‘Just help me get my kid services:’ Tampa boy with autism among 460K Florida kids kicked off Medicaid

‘Just help me get my kid services:’ Tampa boy with autism among 460K Florida kids kicked off Medicaid

TAMPA, Fla. (WFLA) — A Tampa dad has nearly given up after his son who has autism was dropped from Medicaid.

Chaz, 5, was diagnosed with autism spectrum disorder and is nonverbal. Drew Peterson said his son tried attending public school, but ultimately saw success in applied behavior analysis, or ABA therapy, which had been completely covered by Medicaid under the Department of Children and Families during COVID.

“When you’re in that middle-class area, it’s very difficult to find services but during the pandemic you could, so he was able to go do ABA therapy for almost a full year,” Peterson said.

Since 2021, Chaz had been attending ABA therapy five days a week to help him with everyday skills from speech to potty training.

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“We were cut in October and he lost all of his services abruptly,” said Peterson. “We were on our way to service one day and basically got an email saying he’s been cut for Medicaid.”

Chaz’s parents went to the DCF office in Tampa to advocate for their son and got his services restored. But last month, Chaz was dropped for good.

“We’re not impoverished, but we have a child whose services are much greater than our income,” said Peterson.

Peterson was told he makes over the income limit for his son to qualify. When kids lose Medicaid coverage, they are supposed to be automatically enrolled in Florida KidsCare, a health insurance program for kids. Peterson found that it did not cover ABA therapy.

“It really seems like the bus stops before the Florida Medicaid, that’s where I think the issue lies,” said Peterson.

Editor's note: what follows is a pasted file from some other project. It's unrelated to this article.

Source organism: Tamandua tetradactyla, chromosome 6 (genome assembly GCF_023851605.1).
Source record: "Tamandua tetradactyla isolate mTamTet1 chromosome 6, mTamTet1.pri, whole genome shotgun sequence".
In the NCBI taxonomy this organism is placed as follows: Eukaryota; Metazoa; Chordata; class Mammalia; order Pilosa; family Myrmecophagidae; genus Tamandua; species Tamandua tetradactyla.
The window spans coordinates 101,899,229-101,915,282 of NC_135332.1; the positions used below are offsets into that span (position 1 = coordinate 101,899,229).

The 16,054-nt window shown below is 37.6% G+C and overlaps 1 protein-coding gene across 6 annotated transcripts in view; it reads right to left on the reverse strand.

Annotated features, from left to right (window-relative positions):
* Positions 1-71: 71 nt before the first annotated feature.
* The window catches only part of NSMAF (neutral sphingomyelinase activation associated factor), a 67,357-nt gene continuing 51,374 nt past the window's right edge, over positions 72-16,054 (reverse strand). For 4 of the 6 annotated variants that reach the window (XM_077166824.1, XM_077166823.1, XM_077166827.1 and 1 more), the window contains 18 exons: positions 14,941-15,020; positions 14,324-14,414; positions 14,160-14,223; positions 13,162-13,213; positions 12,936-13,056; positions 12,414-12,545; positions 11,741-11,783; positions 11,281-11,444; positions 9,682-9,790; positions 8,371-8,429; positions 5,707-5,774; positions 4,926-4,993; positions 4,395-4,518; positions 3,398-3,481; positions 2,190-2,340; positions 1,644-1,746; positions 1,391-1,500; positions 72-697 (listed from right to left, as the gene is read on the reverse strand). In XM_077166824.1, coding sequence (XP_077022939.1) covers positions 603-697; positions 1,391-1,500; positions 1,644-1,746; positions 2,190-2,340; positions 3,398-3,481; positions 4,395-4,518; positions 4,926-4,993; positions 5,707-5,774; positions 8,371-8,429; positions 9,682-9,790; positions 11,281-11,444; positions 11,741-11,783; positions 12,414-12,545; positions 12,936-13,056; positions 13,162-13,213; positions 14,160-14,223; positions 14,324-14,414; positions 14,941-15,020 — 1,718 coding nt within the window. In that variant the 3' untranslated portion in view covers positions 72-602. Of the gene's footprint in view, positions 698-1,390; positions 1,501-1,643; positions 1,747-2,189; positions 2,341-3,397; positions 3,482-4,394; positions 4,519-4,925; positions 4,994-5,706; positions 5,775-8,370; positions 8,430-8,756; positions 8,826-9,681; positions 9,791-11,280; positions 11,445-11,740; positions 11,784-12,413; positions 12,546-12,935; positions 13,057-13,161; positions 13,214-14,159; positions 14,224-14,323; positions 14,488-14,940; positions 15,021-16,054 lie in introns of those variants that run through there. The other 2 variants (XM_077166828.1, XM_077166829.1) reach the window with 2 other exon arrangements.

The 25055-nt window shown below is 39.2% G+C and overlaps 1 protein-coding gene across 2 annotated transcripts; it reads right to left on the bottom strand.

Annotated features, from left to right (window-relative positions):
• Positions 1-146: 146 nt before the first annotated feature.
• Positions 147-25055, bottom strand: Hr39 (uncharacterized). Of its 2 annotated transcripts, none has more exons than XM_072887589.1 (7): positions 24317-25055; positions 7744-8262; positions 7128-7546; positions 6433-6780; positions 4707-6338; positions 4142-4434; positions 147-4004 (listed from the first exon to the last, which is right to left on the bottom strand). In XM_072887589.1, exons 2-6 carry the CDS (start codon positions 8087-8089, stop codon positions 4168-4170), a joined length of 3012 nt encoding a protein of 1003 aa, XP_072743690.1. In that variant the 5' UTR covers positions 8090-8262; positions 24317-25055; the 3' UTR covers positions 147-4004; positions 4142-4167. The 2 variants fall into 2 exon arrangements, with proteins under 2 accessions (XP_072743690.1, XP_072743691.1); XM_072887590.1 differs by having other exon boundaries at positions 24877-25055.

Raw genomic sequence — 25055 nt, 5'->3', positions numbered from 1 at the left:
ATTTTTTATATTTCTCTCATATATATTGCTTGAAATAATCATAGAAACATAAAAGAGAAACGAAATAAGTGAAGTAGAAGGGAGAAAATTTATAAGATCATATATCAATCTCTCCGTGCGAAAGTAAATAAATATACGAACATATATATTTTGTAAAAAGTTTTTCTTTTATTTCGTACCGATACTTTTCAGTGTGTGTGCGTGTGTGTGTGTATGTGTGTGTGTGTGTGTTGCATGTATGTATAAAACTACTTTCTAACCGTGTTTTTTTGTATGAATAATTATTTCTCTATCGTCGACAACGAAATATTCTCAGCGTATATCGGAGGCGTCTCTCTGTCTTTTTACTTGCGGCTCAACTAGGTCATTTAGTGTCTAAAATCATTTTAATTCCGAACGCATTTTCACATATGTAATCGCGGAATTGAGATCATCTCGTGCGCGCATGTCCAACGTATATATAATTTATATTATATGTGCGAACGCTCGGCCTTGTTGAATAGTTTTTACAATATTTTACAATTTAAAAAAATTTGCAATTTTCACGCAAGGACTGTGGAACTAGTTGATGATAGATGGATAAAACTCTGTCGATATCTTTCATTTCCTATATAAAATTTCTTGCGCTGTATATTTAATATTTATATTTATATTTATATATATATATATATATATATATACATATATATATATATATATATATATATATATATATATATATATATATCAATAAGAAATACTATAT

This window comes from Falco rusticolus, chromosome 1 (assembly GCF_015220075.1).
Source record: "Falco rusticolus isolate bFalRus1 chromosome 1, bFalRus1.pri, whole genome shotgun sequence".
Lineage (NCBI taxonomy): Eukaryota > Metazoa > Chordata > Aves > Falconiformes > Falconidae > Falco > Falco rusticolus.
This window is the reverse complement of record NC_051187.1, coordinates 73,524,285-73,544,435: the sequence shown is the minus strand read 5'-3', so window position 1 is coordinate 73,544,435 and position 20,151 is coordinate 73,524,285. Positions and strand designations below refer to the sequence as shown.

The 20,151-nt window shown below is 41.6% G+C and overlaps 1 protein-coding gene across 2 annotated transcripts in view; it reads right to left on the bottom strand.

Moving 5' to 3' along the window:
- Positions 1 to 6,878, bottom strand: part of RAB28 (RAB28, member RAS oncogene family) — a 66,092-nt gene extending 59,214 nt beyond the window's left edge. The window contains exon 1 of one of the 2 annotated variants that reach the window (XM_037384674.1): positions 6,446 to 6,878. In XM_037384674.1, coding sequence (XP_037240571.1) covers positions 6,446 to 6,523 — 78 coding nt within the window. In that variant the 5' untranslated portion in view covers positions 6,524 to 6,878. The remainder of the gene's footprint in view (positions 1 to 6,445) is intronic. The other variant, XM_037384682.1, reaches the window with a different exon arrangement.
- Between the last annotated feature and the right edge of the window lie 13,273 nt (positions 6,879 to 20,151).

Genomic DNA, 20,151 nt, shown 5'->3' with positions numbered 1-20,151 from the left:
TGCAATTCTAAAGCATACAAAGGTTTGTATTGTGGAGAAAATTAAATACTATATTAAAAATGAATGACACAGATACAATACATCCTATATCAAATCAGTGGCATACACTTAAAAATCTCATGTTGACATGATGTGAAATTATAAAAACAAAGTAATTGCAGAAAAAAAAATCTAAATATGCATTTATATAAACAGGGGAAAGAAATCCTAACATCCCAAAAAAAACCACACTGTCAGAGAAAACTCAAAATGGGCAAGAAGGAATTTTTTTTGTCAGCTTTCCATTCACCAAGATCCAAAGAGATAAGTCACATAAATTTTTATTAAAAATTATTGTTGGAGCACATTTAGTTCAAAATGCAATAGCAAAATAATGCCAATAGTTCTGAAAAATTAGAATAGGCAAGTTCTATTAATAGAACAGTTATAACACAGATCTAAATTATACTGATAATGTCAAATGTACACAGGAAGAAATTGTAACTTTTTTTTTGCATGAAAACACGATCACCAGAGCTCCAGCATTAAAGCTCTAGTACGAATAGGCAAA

Chaz is one of 34,000 kids in Hillsborough County alone who lost Medicaid coverage since April 2023. Across the state, the numbers are staggering—460,000 children have been dropped, according to the Florida Policy Institute. In the past year, DCF has been reviewing Medicaid eligibility after Congress ended a pandemic-era rule effective on March 31, 2023.

During the pandemic, states were required to provide continuous Medicaid coverage of those enrolled in the program, even if they were no longer eligible. The process of ending that coverage has been called “Medicaid unwind.” 8 On Your Side contacted DCF about this and is waiting to hear back.

“According to Medicaid, if we got that formal medical determination that formal denial from Social Security, he would get Medicaid so that’s what we tried to do and we were denied three times,” he said.

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It’s caused heartache for Peterson and without therapy, Chaz is regressing.

8 On Your Side went to DCF, SSA, Bay Area Legal Services and Hillsborough County Public Schools to get help for Chaz. All entities said they are working on a possible solution.

“It shouldn’t be this difficult,” he said. “Just help me get my kid services that’s all I want.”

If you believe that the termination of Medicaid might be incorrect, or if you do not understand why it is happening, or if you did not receive a notice of termination, Florida Health Justice Project said you need to make an appeal by Easter Sunday to avoid a drop in coverage by sending an email to appeal.hearings@myflfamilies.com.

Florida Health Justice Project has created a toolkit that guides parents step by step on what they need to do. It also shared an email template for those making an appeal.

Florida Health Justice Project also said if you know that your child is no longer eligible for Medicaid due to family income, and believe that your child’s case has been sent to Florida Kidcare and you want to check status to ensure there is no break in coverage as of April 1,  you can contact Suzetta Furlong at Florida KidCare at furlongs@healthykids.org.

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